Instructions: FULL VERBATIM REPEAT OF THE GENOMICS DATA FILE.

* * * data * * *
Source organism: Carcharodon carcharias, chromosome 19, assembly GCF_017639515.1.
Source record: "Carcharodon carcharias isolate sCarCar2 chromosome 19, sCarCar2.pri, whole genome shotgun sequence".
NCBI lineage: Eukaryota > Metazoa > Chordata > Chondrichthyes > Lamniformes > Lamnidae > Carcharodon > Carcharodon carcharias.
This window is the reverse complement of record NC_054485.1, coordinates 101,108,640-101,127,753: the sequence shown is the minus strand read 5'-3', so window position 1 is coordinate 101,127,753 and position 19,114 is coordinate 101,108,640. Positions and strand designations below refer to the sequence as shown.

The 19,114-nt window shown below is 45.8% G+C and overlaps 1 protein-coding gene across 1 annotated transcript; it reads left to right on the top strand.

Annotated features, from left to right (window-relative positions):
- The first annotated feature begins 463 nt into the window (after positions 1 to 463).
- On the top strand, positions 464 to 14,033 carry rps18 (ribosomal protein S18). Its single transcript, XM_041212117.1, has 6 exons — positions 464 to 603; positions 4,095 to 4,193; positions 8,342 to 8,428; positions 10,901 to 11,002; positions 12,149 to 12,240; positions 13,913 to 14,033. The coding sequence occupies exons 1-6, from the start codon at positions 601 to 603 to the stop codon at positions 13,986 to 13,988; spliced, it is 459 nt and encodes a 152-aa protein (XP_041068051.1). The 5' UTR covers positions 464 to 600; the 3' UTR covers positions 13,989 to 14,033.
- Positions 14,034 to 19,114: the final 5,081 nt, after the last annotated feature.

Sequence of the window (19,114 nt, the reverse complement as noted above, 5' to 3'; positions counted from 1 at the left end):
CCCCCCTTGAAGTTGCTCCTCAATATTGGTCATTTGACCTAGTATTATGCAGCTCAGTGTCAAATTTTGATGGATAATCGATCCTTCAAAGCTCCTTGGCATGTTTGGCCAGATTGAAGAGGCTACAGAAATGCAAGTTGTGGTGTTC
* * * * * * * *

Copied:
Source organism: Carcharodon carcharias, chromosome 19, assembly GCF_017639515.1.
Source record: "Carcharodon carcharias isolate sCarCar2 chromosome 19, sCarCar2.pri, whole genome shotgun sequence".
NCBI lineage: Eukaryota > Metazoa > Chordata > Chondrichthyes > Lamniformes > Lamnidae > Carcharodon > Carcharodon carcharias.
This window is the reverse complement of record NC_054485.1, coordinates 101,108,640-101,127,753: the sequence shown is the minus strand read 5'-3', so window position 1 is coordinate 101,127,753 and position 19,114 is coordinate 101,108,640. Positions and strand designations below refer to the sequence as shown.

The 19,114-nt window shown below is 45.8% G+C and overlaps 1 protein-coding gene across 1 annotated transcript; it reads left to right on the top strand.

Annotated features, from left to right (window-relative positions):
- The first annotated feature begins 463 nt into the window (after positions 1 to 463).
- On the top strand, positions 464 to 14,033 carry rps18 (ribosomal protein S18). Its single transcript, XM_041212117.1, has 6 exons — positions 464 to 603; positions 4,095 to 4,193; positions 8,342 to 8,428; positions 10,901 to 11,002; positions 12,149 to 12,240; positions 13,913 to 14,033. The coding sequence occupies exons 1-6, from the start codon at positions 601 to 603 to the stop codon at positions 13,986 to 13,988; spliced, it is 459 nt and encodes a 152-aa protein (XP_041068051.1). The 5' UTR covers positions 464 to 600; the 3' UTR covers positions 13,989 to 14,033.
- Positions 14,034 to 19,114: the final 5,081 nt, after the last annotated feature.

Sequence of the window (19,114 nt, the reverse complement as noted above, 5' to 3'; positions counted from 1 at the left end):
CCCCCCTTGAAGTTGCTCCTCAATATTGGTCATTTGACCTAGTATTATGCAGCTCAGTGTCAAATTTTGATGGATAATCGATCCTTCAAAGCTCCTTGGCATGTTTGGCCAGATTGAAGAGGCTACAGAAATGCAAGTTGTGGTGTTC